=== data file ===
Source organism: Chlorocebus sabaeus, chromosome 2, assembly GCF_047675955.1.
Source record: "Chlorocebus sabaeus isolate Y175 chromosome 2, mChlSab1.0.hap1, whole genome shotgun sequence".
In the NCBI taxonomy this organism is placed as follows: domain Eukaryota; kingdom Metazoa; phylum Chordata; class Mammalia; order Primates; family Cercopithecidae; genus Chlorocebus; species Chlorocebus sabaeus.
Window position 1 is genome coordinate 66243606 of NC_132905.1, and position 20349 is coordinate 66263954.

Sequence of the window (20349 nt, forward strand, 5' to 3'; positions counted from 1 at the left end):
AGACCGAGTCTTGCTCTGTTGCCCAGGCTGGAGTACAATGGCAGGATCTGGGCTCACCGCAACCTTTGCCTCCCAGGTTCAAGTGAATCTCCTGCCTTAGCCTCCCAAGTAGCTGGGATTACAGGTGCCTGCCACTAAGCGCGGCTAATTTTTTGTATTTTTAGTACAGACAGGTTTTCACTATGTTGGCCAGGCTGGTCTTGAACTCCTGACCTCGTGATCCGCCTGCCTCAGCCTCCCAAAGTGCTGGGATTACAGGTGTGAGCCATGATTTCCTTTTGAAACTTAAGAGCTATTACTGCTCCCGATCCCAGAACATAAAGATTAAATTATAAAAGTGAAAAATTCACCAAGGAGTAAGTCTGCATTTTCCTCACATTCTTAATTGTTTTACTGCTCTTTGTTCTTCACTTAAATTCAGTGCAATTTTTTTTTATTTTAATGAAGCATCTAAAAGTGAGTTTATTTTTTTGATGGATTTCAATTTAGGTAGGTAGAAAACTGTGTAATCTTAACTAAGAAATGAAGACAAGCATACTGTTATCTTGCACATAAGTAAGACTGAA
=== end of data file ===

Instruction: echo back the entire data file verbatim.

Source organism: Chlorocebus sabaeus, chromosome 2, assembly GCF_047675955.1.
Source record: "Chlorocebus sabaeus isolate Y175 chromosome 2, mChlSab1.0.hap1, whole genome shotgun sequence".
In the NCBI taxonomy this organism is placed as follows: domain Eukaryota; kingdom Metazoa; phylum Chordata; class Mammalia; order Primates; family Cercopithecidae; genus Chlorocebus; species Chlorocebus sabaeus.
Window position 1 is genome coordinate 66243606 of NC_132905.1, and position 20349 is coordinate 66263954.

Sequence of the window (20349 nt, forward strand, 5' to 3'; positions counted from 1 at the left end):
AGACCGAGTCTTGCTCTGTTGCCCAGGCTGGAGTACAATGGCAGGATCTGGGCTCACCGCAACCTTTGCCTCCCAGGTTCAAGTGAATCTCCTGCCTTAGCCTCCCAAGTAGCTGGGATTACAGGTGCCTGCCACTAAGCGCGGCTAATTTTTTGTATTTTTAGTACAGACAGGTTTTCACTATGTTGGCCAGGCTGGTCTTGAACTCCTGACCTCGTGATCCGCCTGCCTCAGCCTCCCAAAGTGCTGGGATTACAGGTGTGAGCCATGATTTCCTTTTGAAACTTAAGAGCTATTACTGCTCCCGATCCCAGAACATAAAGATTAAATTATAAAAGTGAAAAATTCACCAAGGAGTAAGTCTGCATTTTCCTCACATTCTTAATTGTTTTACTGCTCTTTGTTCTTCACTTAAATTCAGTGCAATTTTTTTTTATTTTAATGAAGCATCTAAAAGTGAGTTTATTTTTTTGATGGATTTCAATTTAGGTAGGTAGAAAACTGTGTAATCTTAACTAAGAAATGAAGACAAGCATACTGTTATCTTGCACATAAGTAAGACTGAA